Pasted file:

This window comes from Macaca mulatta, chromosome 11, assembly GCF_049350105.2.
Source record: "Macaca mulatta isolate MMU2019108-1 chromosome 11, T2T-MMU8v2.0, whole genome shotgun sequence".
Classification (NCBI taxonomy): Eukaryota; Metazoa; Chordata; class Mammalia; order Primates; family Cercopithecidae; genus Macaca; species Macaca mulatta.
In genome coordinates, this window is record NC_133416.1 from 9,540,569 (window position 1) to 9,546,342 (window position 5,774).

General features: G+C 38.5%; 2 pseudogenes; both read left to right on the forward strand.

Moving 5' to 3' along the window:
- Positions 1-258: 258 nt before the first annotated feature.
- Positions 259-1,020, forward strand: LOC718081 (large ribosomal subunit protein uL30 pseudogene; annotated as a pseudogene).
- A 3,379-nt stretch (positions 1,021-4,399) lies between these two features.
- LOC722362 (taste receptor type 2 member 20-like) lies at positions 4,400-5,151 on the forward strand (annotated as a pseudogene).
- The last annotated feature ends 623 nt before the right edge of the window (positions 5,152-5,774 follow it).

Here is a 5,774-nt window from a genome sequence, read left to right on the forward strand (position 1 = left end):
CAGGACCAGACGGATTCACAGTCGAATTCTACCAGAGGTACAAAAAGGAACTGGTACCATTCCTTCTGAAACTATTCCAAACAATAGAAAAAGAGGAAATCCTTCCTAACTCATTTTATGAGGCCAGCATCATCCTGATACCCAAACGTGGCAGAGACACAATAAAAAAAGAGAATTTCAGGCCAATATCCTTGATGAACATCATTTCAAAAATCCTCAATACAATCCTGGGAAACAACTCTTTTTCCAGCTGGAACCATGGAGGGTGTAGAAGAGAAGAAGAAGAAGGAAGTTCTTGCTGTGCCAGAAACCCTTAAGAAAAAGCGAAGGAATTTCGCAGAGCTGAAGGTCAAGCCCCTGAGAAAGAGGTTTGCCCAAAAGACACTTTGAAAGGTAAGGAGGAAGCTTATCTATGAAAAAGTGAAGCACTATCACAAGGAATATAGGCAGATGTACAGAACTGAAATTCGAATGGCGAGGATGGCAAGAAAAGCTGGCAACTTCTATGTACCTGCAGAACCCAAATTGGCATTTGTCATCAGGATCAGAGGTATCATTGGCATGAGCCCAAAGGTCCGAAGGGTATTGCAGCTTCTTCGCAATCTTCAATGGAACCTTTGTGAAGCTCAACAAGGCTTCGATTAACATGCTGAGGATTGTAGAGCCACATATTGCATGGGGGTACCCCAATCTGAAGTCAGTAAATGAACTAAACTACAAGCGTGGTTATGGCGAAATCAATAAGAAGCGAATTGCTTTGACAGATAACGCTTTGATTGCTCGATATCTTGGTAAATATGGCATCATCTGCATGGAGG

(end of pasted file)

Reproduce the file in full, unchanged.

This window comes from Macaca mulatta, chromosome 11, assembly GCF_049350105.2.
Source record: "Macaca mulatta isolate MMU2019108-1 chromosome 11, T2T-MMU8v2.0, whole genome shotgun sequence".
Classification (NCBI taxonomy): Eukaryota; Metazoa; Chordata; class Mammalia; order Primates; family Cercopithecidae; genus Macaca; species Macaca mulatta.
In genome coordinates, this window is record NC_133416.1 from 9,540,569 (window position 1) to 9,546,342 (window position 5,774).

General features: G+C 38.5%; 2 pseudogenes; both read left to right on the forward strand.

Moving 5' to 3' along the window:
- Positions 1-258: 258 nt before the first annotated feature.
- Positions 259-1,020, forward strand: LOC718081 (large ribosomal subunit protein uL30 pseudogene; annotated as a pseudogene).
- A 3,379-nt stretch (positions 1,021-4,399) lies between these two features.
- LOC722362 (taste receptor type 2 member 20-like) lies at positions 4,400-5,151 on the forward strand (annotated as a pseudogene).
- The last annotated feature ends 623 nt before the right edge of the window (positions 5,152-5,774 follow it).

Here is a 5,774-nt window from a genome sequence, read left to right on the forward strand (position 1 = left end):
CAGGACCAGACGGATTCACAGTCGAATTCTACCAGAGGTACAAAAAGGAACTGGTACCATTCCTTCTGAAACTATTCCAAACAATAGAAAAAGAGGAAATCCTTCCTAACTCATTTTATGAGGCCAGCATCATCCTGATACCCAAACGTGGCAGAGACACAATAAAAAAAGAGAATTTCAGGCCAATATCCTTGATGAACATCATTTCAAAAATCCTCAATACAATCCTGGGAAACAACTCTTTTTCCAGCTGGAACCATGGAGGGTGTAGAAGAGAAGAAGAAGAAGGAAGTTCTTGCTGTGCCAGAAACCCTTAAGAAAAAGCGAAGGAATTTCGCAGAGCTGAAGGTCAAGCCCCTGAGAAAGAGGTTTGCCCAAAAGACACTTTGAAAGGTAAGGAGGAAGCTTATCTATGAAAAAGTGAAGCACTATCACAAGGAATATAGGCAGATGTACAGAACTGAAATTCGAATGGCGAGGATGGCAAGAAAAGCTGGCAACTTCTATGTACCTGCAGAACCCAAATTGGCATTTGTCATCAGGATCAGAGGTATCATTGGCATGAGCCCAAAGGTCCGAAGGGTATTGCAGCTTCTTCGCAATCTTCAATGGAACCTTTGTGAAGCTCAACAAGGCTTCGATTAACATGCTGAGGATTGTAGAGCCACATATTGCATGGGGGTACCCCAATCTGAAGTCAGTAAATGAACTAAACTACAAGCGTGGTTATGGCGAAATCAATAAGAAGCGAATTGCTTTGACAGATAACGCTTTGATTGCTCGATATCTTGGTAAATATGGCATCATCTGCATGGAGG